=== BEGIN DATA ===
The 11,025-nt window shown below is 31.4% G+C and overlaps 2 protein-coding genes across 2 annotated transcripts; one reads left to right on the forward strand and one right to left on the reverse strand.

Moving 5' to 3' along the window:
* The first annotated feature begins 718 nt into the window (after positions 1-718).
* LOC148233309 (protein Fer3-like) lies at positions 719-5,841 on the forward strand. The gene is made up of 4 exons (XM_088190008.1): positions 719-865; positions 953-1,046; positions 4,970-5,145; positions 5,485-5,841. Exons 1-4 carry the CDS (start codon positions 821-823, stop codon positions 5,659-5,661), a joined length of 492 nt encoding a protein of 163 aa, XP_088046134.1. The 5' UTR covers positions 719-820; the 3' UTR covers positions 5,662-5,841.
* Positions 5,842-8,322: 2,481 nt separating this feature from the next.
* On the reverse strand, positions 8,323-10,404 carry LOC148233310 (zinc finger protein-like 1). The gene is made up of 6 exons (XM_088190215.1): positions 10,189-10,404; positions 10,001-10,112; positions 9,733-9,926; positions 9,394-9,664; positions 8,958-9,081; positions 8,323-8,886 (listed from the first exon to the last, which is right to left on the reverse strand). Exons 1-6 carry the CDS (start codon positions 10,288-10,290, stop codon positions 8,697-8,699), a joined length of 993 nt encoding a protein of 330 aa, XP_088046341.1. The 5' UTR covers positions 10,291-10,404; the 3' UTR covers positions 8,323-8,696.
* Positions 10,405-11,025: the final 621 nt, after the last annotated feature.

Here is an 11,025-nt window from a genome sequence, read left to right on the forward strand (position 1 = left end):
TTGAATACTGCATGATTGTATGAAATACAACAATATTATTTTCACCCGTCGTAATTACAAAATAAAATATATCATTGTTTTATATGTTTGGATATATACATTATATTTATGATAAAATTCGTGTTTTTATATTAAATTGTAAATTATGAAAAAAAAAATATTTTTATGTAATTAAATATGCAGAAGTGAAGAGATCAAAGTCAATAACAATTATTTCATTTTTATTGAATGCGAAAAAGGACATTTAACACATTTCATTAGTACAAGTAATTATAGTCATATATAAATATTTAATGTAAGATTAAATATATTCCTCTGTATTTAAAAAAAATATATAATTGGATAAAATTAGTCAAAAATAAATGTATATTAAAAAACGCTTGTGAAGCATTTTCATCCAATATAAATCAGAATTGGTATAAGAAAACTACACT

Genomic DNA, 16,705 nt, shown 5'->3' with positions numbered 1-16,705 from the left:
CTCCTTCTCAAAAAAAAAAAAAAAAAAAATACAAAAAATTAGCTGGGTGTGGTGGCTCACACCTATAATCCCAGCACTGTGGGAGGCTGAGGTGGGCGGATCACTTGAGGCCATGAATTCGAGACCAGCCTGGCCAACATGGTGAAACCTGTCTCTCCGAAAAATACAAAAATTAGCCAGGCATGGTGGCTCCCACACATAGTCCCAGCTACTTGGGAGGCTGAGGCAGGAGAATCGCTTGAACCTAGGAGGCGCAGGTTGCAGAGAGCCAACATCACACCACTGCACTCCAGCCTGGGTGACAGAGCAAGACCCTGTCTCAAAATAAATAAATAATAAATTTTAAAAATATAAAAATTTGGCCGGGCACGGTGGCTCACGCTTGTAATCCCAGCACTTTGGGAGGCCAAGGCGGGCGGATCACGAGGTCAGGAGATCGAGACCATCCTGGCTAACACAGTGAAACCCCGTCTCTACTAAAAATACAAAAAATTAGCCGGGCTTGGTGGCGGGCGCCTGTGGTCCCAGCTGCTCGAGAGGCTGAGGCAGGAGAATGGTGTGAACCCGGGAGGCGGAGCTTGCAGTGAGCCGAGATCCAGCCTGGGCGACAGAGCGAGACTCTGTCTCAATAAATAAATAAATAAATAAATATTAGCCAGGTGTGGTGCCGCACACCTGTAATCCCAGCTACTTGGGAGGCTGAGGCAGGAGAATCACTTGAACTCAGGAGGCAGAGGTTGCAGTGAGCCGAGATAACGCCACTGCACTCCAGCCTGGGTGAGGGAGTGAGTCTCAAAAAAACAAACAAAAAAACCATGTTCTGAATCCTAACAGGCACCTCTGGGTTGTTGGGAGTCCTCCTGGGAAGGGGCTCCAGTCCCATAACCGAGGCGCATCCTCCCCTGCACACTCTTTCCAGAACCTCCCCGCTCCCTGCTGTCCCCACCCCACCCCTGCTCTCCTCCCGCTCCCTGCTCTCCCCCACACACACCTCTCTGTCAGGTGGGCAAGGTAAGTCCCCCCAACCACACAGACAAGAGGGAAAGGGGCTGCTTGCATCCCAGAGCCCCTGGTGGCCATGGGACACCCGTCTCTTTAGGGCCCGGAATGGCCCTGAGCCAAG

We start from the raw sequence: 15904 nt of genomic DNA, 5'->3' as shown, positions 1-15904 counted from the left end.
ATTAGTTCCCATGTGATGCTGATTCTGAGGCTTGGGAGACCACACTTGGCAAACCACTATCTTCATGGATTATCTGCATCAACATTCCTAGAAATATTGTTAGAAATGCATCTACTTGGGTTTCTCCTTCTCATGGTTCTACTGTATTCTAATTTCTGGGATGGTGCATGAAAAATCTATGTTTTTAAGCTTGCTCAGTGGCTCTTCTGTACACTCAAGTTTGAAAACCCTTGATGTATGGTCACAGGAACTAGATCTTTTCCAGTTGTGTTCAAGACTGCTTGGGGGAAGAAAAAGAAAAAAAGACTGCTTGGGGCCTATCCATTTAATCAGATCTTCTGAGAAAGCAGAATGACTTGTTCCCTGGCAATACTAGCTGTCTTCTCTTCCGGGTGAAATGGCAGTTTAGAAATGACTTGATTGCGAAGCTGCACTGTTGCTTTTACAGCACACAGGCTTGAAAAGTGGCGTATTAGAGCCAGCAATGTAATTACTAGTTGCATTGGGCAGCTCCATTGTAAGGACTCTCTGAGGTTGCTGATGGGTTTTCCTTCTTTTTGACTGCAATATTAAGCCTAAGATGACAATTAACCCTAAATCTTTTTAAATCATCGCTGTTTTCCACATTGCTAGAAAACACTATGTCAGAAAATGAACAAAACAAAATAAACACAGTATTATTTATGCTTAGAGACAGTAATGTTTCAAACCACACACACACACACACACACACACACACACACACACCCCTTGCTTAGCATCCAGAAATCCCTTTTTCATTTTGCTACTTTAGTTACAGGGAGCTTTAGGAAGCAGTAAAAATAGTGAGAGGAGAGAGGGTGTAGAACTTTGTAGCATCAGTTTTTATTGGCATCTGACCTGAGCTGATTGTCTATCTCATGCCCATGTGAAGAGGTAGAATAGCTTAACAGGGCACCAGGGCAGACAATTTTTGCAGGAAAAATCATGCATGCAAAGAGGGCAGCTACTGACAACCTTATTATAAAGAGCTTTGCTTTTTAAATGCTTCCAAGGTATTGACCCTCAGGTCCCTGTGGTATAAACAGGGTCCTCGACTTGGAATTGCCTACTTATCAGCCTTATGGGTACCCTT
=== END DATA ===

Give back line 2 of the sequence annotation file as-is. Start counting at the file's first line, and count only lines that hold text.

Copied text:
Moving 5' to 3' along the window: